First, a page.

The Council of Nicea in 325 proclaimed the Son to be of one essence with the Father, the great dogmatic work of the Fathers gathered there embraced as the very Symbol of the Faith. Yet it also had other questions to resolve: how should the date for the celebration of Easter be determined? How should apostates be readmitted to the Eucharist? How should bishops be consecrated? Should kneeling be allowed on Sunday? All questions of varying weight, indeed, but some obviously still relevant and which nettle us to this day. And then there were others that seem, well, a bit more obscure: should a eunuch be allowed to be a priest, and if so, under what circumstances? It immediately becomes clear that the disciplinary (as contrasted with the dogmatic) decisions of the Councils require careful interpretation based on changing conditions of culture and time. Other canons that originally fell into disciplinary or administrative categories later emerged as cogent points in doctrinal debates, perhaps the most well-known being Canon 3 of the Second Council, which designated Constantinople as ''the new Rome'' and the prerogatives of its bishop second only to Rome -- thus implying that Rome's primacy was strictly practical and based on custom, not a divine institution. This book examines each of the first four Councils in order, describing the occasions of their calling and providing detailed historical background of the canons they promulgated and the ways they were transmitted and interpreted in Greek East and Latin West. The immense significance of the Trinitarian and Christological decisions of these Councils lends analogous importance to their canonical work and makes the value of this book self-evident.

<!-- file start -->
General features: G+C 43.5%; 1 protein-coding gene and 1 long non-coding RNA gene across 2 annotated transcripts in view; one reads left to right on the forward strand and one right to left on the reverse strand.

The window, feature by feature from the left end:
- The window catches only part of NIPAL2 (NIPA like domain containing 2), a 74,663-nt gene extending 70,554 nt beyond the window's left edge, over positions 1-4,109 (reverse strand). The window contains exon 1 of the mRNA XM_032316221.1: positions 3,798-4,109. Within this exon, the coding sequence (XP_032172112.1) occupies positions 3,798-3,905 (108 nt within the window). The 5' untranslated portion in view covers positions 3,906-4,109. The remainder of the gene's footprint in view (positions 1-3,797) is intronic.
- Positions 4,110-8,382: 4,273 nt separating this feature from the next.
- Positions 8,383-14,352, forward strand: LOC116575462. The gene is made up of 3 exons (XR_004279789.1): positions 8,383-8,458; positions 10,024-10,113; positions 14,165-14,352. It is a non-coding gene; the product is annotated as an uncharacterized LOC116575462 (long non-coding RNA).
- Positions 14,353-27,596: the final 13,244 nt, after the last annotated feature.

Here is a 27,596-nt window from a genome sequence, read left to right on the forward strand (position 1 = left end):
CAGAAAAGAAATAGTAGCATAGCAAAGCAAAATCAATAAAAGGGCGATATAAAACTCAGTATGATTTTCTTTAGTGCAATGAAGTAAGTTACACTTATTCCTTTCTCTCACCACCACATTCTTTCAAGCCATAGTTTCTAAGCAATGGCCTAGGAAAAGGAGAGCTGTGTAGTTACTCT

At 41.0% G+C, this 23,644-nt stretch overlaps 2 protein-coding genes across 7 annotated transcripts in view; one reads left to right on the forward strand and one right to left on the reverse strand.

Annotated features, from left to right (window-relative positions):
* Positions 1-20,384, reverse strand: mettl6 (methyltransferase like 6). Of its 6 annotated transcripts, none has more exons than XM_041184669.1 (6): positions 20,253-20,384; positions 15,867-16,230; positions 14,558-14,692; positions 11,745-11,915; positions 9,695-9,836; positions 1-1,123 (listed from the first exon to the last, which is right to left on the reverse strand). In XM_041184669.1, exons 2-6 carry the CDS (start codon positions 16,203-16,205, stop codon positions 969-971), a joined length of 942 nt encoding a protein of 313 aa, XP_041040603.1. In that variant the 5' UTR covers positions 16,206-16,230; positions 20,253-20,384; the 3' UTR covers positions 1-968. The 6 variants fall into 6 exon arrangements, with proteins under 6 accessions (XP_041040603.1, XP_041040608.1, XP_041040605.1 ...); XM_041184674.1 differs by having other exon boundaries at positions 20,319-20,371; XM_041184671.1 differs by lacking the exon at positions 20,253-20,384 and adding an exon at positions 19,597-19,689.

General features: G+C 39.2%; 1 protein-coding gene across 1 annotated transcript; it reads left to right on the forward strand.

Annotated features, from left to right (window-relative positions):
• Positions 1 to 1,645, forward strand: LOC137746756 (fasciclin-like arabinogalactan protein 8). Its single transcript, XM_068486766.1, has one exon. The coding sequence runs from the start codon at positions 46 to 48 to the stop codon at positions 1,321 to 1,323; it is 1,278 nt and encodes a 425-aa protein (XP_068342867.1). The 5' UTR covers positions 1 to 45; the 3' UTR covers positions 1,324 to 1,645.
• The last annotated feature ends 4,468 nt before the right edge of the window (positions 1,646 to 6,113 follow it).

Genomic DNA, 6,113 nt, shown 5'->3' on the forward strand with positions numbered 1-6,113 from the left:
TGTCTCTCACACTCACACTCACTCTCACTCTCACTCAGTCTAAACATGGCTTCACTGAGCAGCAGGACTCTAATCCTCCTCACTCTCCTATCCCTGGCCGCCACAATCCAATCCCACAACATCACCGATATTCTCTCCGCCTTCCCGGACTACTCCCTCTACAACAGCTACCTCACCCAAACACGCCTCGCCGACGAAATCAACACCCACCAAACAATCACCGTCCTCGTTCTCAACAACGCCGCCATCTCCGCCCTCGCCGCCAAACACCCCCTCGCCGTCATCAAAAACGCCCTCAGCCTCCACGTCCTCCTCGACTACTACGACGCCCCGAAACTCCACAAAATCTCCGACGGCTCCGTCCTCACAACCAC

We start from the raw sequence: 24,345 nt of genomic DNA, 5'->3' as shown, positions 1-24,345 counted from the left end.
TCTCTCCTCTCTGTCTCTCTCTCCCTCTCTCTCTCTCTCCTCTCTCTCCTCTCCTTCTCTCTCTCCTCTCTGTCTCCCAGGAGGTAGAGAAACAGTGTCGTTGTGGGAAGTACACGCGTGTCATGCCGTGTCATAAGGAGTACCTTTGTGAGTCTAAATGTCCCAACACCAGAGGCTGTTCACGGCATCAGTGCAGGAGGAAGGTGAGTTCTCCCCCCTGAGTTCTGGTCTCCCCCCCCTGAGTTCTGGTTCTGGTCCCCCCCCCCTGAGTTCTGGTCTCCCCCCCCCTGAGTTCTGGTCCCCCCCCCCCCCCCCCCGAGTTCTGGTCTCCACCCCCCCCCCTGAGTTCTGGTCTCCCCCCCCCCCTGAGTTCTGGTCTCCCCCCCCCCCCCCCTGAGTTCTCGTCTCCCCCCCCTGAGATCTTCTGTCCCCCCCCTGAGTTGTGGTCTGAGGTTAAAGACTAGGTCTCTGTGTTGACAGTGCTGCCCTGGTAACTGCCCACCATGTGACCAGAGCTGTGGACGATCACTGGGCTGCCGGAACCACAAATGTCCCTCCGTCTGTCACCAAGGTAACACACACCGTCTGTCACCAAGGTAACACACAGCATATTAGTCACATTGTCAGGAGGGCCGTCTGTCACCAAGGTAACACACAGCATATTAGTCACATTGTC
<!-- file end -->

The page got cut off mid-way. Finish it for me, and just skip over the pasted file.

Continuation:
An Eighth Day View:
The first four ecumenical councils defined trinitarian and christological dogma. Translates each canon into clear and readable English, exploring the historical circumstances which gave rise to them, and some of the ways they have been reinterpreted (and misinterpreted) in later centuries. Includes index.